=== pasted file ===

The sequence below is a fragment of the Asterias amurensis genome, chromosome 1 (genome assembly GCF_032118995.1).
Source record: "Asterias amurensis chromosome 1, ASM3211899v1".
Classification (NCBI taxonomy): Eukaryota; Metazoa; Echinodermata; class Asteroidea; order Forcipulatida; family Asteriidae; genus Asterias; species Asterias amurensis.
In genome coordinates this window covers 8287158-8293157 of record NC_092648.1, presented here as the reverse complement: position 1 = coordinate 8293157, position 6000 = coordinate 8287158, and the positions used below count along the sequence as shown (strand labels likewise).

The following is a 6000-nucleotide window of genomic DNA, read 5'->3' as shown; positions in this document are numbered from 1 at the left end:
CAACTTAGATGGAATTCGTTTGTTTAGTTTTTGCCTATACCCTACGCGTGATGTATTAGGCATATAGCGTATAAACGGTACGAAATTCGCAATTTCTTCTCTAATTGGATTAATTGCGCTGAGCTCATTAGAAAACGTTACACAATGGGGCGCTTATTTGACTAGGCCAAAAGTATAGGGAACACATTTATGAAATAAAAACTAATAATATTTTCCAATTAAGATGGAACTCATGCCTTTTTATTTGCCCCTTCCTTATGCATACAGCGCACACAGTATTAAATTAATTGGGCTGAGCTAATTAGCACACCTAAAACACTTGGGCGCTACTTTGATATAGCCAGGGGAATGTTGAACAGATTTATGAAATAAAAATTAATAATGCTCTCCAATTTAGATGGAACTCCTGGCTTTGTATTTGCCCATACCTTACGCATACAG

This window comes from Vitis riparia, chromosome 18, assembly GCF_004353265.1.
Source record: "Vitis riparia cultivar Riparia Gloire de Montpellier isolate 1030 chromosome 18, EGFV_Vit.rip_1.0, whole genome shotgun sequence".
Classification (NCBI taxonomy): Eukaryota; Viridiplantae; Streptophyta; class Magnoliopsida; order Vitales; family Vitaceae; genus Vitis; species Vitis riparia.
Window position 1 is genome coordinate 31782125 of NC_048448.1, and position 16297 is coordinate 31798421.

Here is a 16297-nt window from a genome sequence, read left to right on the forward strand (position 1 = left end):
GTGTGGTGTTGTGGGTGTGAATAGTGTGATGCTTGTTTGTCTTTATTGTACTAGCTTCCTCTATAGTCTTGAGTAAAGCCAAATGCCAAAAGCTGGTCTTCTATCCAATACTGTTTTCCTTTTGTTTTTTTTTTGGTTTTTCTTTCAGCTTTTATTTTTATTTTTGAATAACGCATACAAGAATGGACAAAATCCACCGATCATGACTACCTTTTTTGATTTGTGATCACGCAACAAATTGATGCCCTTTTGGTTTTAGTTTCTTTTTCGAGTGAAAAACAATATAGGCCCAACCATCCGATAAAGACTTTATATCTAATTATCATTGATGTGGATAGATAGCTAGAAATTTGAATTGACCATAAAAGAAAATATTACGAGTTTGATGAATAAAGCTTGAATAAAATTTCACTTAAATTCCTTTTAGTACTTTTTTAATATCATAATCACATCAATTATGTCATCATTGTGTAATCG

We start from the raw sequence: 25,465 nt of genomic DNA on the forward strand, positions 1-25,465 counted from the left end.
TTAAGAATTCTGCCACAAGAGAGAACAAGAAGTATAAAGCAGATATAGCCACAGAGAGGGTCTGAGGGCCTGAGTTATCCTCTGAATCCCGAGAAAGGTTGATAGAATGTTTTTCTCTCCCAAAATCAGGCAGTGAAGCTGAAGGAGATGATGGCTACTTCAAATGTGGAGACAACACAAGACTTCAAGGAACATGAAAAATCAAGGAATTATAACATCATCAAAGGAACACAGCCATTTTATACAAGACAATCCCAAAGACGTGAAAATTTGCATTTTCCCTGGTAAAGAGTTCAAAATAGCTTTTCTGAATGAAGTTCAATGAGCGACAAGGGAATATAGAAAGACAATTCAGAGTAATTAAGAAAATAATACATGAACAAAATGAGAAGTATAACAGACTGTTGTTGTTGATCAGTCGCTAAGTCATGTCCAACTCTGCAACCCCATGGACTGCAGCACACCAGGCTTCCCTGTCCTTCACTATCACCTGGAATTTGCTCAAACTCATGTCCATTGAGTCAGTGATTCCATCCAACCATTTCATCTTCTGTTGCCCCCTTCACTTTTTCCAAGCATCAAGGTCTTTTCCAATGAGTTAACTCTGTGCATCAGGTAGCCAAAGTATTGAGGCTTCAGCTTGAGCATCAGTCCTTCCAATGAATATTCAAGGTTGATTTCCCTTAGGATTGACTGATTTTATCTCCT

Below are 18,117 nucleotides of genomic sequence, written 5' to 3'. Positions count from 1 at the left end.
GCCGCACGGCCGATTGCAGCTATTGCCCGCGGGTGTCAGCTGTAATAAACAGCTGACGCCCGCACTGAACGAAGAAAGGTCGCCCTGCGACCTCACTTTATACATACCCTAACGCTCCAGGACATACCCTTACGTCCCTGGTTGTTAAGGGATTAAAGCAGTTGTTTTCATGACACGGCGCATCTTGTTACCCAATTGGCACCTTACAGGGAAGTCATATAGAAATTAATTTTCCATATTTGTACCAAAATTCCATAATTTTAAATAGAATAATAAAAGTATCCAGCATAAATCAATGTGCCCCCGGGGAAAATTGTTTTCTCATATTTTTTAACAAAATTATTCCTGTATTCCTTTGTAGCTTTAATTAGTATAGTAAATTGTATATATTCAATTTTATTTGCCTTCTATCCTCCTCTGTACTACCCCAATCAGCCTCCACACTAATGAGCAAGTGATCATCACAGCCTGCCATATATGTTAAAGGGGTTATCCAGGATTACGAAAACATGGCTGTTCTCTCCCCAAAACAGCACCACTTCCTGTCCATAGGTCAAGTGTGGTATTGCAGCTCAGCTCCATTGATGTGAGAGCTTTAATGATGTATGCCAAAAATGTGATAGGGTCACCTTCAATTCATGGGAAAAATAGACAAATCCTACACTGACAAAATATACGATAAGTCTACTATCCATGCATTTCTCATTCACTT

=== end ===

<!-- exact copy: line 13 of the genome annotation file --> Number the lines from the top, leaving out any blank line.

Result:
We start from the raw sequence: 25,465 nt of genomic DNA on the forward strand, positions 1-25,465 counted from the left end.